For her part, Clinton needed a landslide to cut deeply into Obama's delegate lead and substantially narrow his advantage in the popular vote total, a measure she wants the party's superdelegates to consider in choosing a candidate. Based on partial returns, she fell short of that sort of lopsided victory, though she did cut Obama's lead by about 200,000 votes.
Obama remains a heavy favorite to be the Democratic candidate against McCain in November. However, his increasing inability to win big swing states in the closing phase of the campaign is raising questions about the breadth of his appeal and about his chances in the general election.
Yesterday afternoon, during a visit to a South Philadelphia cheese steak emporium, Obama acknowledged that he couldn't claim victory simply by holding down Clinton's winning margin.
"If Senator Clinton gets over 50 percent, she's won the state. I don't try to pretend I enjoy getting 45 percent and that's a moral victory. We've lost the state," he told XM Radio's POTUS '08 channel at Pat's King of Steaks.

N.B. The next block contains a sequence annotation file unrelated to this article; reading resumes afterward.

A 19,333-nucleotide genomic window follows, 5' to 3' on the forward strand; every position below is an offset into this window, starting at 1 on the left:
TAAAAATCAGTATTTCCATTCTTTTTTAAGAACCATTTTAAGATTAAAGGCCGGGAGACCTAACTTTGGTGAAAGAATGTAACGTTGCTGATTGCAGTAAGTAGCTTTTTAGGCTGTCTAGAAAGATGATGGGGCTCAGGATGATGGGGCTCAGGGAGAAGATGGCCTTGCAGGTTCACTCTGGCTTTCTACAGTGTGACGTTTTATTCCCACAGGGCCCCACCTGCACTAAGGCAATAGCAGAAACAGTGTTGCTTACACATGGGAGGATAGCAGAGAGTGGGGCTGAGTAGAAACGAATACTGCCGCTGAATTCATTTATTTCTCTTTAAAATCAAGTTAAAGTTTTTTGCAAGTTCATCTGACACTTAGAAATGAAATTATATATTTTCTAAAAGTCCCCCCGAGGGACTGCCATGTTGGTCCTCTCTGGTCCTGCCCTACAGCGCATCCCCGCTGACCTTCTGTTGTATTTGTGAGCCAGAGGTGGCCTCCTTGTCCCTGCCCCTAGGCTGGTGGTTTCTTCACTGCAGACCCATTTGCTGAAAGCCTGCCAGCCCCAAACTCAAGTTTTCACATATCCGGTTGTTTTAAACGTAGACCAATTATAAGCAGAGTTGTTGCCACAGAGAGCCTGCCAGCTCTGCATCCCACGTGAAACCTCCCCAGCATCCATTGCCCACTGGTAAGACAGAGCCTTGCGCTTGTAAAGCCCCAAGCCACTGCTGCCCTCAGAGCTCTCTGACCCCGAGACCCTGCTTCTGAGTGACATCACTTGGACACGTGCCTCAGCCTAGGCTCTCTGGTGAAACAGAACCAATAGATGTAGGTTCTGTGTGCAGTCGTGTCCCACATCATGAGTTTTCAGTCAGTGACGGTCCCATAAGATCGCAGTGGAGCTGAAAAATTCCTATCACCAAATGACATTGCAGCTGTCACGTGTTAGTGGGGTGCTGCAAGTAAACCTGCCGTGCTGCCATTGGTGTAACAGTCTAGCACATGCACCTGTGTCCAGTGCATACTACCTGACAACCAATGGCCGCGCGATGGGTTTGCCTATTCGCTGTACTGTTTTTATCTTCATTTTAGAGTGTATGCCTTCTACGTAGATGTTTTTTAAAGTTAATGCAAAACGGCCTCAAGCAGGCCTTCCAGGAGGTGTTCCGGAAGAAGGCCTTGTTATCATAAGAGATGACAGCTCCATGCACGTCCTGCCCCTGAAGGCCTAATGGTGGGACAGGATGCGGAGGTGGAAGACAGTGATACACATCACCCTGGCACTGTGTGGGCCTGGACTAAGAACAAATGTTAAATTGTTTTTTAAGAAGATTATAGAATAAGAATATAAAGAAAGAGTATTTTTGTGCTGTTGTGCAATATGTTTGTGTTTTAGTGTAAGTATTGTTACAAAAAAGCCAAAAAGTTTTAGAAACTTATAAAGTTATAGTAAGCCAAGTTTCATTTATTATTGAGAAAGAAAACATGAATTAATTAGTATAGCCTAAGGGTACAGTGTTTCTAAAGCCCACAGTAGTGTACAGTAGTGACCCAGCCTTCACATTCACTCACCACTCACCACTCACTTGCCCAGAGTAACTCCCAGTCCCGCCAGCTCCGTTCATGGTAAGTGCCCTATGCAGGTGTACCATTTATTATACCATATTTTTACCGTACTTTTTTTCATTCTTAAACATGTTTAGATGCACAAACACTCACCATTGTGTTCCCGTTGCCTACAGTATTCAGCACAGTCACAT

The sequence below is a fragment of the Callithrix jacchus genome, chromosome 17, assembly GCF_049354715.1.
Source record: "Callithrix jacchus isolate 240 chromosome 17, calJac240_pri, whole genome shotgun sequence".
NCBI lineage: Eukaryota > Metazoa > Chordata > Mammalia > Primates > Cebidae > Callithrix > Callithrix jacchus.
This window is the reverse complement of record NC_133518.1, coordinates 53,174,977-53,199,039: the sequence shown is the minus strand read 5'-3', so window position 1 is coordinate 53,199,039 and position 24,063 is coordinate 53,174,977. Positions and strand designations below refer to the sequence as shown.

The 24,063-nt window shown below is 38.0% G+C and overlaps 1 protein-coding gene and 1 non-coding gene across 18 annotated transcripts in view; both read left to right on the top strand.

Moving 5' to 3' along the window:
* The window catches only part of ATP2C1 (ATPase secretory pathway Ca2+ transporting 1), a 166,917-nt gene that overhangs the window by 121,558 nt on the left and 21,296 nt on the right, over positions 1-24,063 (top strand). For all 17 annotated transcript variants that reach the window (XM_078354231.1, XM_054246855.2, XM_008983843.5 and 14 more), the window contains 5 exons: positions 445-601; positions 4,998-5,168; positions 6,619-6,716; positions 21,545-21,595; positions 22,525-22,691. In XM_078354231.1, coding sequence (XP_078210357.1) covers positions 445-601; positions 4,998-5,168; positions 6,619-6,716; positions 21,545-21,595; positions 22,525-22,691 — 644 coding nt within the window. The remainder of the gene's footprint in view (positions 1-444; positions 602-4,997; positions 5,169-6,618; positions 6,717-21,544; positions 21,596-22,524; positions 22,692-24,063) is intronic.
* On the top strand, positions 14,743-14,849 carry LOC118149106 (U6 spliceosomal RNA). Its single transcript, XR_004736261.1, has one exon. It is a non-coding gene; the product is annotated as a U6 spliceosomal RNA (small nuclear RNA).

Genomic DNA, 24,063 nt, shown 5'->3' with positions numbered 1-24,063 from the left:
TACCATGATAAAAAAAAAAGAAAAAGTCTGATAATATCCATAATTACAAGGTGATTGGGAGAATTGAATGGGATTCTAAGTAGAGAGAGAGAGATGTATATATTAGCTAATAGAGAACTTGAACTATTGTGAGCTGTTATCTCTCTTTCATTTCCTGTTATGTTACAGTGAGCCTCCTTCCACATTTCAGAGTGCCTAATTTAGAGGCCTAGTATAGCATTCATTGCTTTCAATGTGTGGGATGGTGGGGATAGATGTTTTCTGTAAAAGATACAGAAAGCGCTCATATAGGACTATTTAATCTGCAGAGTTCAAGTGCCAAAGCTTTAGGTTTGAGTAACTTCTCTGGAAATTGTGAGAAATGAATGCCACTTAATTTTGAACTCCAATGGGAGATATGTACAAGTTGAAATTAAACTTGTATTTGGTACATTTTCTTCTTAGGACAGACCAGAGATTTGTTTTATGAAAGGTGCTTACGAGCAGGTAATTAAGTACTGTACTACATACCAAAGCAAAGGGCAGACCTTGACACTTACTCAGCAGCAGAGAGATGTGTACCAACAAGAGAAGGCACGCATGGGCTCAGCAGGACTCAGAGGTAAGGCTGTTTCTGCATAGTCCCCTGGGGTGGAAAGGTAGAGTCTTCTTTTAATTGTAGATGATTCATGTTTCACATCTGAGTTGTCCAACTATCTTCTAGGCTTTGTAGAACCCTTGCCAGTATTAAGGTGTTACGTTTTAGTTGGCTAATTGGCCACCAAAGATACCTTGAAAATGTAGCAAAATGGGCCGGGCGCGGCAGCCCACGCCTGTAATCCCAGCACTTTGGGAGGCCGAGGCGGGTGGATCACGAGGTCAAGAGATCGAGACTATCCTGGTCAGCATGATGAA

The next state primaries are May 6 in North Carolina and Indiana, and Obama was in Evansville, Ind., last night when the returns were coming in.
Clinton hoped to leave Pennsylvania with a large enough bulge in popular votes to impress the party's superdelegates and her own donors. Her last finance report showed that her campaign was in debt at the end of March, while Obama had $42 million to spend.
Clinton's campaign said just before midnight that it had raised nearly $2.5 million on election night and called it its "best night ever."
As expected, Clinton carried northeastern Pennsylvania, where her father was raised and she spent summers as a child, and ran extremely well in the more conservative central and western portions of the state, including the Pittsburgh area.
Her strong showing in those areas overcame Obama's lead in Philadelphia and its suburbs, which he took by substantial proportions but not as large as his campaign had hoped.